This is probably a typo. Cisco differentiates very strongly between the process switching and interrupt-context switching. CEF falls into the category of interrupt-context switching. Most definitely, it is not a process switching (although it often is implemented in software as a code that is executed when routing a packet).

     OK, you called me out on that one. My statement on that was just plain wrong. CEF isn't process switching. I meant that basically performs the same thing, but that's not how it came out at all. So i admit that was a bad and misinformative statement.



     However as far as the rest of your post is concerned, I'd say it's a bit off topic and misleading. I was responding to original poster's question as to whether he should use MLPPP or CEF to aggregate 4 T1's. Don't believe me? Then please refer to the original post. Now whatever it was that I posted was in relation to that topic: MLPPP vs CEF. And if you think they do the same thing, you are wrong. Have you tried to apply them in the real world? I aggregate T1's and ADSL lines all the time.


     Now with MLPPP you get one interface. Packets gets fragmented and reordered correctly. How is this significant you ask? Well that means you can stream movies and use VoIP services on that network. There may be a slight framing cost, but it is insignificant. When I run a speed test of a MLPPP 8 of bonded T1's, I get a 12Mbps download speed.


     Let's consider using CEF on 8 T1 lines shall we? First of all, with CEF, you don't get true aggregation: you get 'load-sharing'. You have to specify this on the interface level by the way. However there are two forms of load-sharing that CEF can use; per-destination and per-address. Their variance is significant.


     When you use the per-destination form of load sharing, your packets are routed by source/destination flows. Meaning that when you open a service on the intertnet, you will use only one T1 line to transport all of your packets: of course you will use all 8 T1 lines at the same time for seperate services, they just will not be in sync with each other. You can use streaming media and VoIP services with this setup. But when you run a speed test, you will never surpass 1.5Mbps. That does not even come close to 12Mbps!


     When you use the per-packet form of load sharing, your packets are sent down all 8 of the T1 lines, but since they use different routes, they are not ordered. You CANNOT use streaming media and VoIP services with this setup. When you run a speed test, you will not even come close to 12Mbps.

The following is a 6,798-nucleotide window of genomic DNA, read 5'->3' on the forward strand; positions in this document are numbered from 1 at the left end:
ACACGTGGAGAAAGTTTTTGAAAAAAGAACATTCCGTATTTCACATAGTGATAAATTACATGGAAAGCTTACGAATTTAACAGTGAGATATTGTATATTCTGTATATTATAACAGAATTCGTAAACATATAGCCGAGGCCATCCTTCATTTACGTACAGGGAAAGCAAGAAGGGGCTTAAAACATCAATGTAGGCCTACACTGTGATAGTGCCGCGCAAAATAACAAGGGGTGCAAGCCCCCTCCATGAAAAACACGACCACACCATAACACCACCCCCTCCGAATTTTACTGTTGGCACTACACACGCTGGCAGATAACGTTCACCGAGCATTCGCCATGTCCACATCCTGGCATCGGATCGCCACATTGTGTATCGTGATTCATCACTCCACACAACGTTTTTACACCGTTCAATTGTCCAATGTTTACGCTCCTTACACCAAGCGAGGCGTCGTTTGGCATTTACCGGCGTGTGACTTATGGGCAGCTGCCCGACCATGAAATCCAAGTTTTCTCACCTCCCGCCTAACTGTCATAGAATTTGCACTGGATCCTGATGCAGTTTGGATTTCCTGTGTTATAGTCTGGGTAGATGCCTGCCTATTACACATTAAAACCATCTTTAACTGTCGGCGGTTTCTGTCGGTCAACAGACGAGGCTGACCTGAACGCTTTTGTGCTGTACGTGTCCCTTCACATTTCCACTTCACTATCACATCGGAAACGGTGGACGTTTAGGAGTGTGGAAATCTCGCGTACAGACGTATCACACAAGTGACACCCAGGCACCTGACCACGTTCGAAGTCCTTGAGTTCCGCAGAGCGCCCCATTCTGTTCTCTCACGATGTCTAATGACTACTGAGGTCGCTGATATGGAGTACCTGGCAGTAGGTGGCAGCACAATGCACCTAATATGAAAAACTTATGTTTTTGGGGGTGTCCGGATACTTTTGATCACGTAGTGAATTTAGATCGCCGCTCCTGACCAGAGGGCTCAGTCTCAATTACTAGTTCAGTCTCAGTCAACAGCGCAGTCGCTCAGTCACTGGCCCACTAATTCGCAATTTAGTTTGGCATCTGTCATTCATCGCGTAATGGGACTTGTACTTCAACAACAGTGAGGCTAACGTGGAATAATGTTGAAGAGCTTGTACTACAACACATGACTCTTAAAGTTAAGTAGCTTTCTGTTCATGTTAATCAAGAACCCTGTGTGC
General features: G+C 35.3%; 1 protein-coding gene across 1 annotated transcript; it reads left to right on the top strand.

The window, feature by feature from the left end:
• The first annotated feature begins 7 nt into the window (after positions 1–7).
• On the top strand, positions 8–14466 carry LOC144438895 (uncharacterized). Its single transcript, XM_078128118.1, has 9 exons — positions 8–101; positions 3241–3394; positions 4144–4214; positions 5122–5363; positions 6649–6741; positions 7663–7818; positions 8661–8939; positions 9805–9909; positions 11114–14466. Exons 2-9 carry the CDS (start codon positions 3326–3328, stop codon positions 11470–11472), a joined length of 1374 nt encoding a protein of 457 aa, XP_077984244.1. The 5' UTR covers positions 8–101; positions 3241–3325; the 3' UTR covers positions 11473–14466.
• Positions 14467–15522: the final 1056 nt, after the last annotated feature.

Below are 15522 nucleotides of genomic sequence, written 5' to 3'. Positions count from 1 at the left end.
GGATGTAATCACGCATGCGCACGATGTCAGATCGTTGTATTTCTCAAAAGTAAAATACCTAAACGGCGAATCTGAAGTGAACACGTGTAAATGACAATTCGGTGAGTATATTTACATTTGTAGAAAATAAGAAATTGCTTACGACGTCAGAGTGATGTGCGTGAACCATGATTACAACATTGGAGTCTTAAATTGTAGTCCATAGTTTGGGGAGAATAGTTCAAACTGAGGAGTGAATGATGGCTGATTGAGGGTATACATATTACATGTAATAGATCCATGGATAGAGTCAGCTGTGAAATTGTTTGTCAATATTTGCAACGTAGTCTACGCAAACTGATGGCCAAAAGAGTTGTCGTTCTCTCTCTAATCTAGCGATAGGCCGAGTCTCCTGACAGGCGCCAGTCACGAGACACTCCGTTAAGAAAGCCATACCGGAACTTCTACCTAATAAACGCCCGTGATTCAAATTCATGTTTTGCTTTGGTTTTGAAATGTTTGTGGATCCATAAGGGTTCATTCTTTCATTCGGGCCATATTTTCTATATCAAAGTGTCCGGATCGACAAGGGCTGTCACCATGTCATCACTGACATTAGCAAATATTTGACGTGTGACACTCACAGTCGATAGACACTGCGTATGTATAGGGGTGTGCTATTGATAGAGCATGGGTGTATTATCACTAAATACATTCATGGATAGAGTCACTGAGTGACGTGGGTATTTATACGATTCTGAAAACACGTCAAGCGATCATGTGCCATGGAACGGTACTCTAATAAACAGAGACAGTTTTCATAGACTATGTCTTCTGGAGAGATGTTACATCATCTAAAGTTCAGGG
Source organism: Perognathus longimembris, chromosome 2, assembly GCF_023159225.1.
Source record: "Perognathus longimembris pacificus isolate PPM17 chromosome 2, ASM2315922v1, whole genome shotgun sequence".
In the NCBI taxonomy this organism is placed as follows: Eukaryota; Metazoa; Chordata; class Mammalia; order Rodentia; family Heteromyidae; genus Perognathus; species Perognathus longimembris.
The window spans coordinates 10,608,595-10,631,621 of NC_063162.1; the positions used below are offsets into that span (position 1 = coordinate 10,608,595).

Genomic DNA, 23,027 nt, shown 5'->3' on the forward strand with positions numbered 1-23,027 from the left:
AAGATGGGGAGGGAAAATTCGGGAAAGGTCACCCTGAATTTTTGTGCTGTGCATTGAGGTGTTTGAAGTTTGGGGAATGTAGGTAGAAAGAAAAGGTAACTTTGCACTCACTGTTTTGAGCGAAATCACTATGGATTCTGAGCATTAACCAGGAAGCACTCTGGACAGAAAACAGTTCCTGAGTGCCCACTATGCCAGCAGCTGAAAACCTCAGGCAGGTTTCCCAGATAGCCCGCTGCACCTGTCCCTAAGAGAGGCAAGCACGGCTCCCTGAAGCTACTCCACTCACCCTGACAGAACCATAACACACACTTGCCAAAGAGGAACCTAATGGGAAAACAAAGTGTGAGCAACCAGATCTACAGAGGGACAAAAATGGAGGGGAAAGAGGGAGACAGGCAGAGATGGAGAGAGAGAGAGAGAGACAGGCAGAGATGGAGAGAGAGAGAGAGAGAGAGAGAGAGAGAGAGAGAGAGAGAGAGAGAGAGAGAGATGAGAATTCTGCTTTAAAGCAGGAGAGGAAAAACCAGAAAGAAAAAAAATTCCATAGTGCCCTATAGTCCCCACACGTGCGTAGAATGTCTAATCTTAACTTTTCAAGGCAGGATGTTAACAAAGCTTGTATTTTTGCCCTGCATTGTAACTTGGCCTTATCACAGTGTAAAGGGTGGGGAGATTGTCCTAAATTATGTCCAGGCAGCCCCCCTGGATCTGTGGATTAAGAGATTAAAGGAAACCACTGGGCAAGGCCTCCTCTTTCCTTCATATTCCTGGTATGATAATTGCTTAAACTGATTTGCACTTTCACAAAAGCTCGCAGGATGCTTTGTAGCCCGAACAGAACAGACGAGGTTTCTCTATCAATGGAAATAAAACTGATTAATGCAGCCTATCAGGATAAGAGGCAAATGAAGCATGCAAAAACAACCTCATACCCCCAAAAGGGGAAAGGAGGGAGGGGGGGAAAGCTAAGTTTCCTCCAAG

You can also use route maps in conjuction with CEF, but guess what; you will still not surpass 1.5Mbps! Have you found a way to surpass these limitations? If so do tell!

Peter Paluch Wed, 01/16/2013 - 15:32
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Hi Chad,


Thanks for responding.


However as far as the rest of your post is concerned, I'd say it's a bit off topic and misleading.


Yes, I admit I am off-topic with respect to the topic of the original question - because I reacted to some claims about CEF you made that I found myself in disagreement with. I have openly stated I am going to react to some of your claims, not to the claims of the OP, and I quoted each of your statements I've presented a counterview to - making my response on-topic with your post. It is normal to branch off a discussion in an open threaded forum. I do not think, though, that I was misleading, i.e. leading to wrong conclusions, in my response. From my perspective, I felt some of your statements about CEF were not entirely correct so I reacted.


Best regards,

Peter

chad patterson Wed, 01/16/2013 - 15:20
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I believe you are inferring this based on a wrong premise. CEF was optimized to provide rapid lookup of frame rewrite information and egress interface, something that you are always interested in, regardless of how many neighbors you have - either a single ISP or dozens of neighboring routers.


     Peter, I have to call you out on this. You cannot get around the fact the CEF uses a database (whatever name you want to give it, it is basically a database (and by the way a table is a database)) to find the best next-hop for a packet. This is the main function of CEF.